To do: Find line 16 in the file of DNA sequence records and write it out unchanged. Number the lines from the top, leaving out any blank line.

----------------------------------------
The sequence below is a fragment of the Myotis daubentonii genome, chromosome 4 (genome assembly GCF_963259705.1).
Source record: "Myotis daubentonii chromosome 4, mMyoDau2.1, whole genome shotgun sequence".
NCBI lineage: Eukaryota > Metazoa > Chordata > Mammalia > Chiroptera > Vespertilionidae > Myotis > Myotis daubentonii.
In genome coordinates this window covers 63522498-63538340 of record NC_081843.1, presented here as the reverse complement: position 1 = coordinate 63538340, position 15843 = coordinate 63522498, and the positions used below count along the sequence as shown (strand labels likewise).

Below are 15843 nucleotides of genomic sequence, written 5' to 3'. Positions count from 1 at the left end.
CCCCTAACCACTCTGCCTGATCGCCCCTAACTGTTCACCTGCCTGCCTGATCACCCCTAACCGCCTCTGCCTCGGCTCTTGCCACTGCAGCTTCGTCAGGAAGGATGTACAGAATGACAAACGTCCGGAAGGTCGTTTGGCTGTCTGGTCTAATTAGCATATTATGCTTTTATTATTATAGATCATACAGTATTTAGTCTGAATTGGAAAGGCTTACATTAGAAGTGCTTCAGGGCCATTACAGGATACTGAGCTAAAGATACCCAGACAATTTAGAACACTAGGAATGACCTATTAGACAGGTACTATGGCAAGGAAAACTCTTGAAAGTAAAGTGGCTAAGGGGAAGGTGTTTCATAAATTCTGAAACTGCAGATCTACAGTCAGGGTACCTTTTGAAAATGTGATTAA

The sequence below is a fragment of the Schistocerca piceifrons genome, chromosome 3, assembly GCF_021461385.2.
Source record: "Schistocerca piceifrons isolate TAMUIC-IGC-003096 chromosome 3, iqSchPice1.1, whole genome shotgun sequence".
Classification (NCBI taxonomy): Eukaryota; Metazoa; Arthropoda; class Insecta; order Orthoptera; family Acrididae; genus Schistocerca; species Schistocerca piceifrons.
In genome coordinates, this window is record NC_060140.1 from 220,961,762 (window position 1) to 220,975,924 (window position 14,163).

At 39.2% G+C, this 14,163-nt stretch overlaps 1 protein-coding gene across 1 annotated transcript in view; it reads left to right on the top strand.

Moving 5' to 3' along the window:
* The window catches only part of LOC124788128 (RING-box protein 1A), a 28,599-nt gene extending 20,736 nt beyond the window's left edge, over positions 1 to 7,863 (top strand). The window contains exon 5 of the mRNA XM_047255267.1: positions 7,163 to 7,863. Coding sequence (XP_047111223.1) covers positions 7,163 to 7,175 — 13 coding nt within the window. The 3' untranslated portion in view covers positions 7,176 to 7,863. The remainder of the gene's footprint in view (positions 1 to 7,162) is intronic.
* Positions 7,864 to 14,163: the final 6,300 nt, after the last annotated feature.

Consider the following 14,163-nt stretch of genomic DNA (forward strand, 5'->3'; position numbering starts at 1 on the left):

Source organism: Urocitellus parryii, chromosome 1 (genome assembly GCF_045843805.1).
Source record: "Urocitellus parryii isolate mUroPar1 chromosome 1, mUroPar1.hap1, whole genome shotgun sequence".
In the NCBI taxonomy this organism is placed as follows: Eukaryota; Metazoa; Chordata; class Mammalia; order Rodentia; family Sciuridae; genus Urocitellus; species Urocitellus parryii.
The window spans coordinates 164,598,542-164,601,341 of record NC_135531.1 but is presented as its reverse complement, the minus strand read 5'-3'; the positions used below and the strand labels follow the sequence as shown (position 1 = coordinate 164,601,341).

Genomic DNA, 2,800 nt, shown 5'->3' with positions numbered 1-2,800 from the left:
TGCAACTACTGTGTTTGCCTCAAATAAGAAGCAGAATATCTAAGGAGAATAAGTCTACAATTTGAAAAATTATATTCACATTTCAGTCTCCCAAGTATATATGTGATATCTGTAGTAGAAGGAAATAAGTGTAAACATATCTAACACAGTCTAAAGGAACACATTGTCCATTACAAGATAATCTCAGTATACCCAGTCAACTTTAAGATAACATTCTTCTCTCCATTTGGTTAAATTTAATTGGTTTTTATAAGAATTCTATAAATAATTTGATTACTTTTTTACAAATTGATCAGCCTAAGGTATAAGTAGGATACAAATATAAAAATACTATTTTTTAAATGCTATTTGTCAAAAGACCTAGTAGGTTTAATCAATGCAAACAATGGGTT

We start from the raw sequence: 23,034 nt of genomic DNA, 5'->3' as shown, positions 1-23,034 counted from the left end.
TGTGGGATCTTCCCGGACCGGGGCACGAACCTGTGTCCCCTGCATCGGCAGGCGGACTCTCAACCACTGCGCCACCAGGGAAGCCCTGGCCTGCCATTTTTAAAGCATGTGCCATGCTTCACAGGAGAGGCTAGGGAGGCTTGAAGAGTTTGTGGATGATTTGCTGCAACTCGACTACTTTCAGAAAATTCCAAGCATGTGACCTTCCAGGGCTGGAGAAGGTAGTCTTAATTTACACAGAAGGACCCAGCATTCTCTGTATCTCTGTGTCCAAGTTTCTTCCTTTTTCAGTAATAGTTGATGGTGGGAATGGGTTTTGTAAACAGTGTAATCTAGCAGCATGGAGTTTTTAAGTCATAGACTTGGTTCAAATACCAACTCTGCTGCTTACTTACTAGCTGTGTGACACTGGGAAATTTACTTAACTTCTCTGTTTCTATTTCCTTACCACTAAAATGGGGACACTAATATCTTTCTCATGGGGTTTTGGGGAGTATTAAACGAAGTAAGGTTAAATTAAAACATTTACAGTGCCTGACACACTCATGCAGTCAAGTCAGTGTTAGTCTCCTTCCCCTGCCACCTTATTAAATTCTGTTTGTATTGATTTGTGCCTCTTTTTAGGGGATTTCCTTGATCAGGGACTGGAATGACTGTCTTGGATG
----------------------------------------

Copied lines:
Source organism: Urocitellus parryii, chromosome 1 (genome assembly GCF_045843805.1).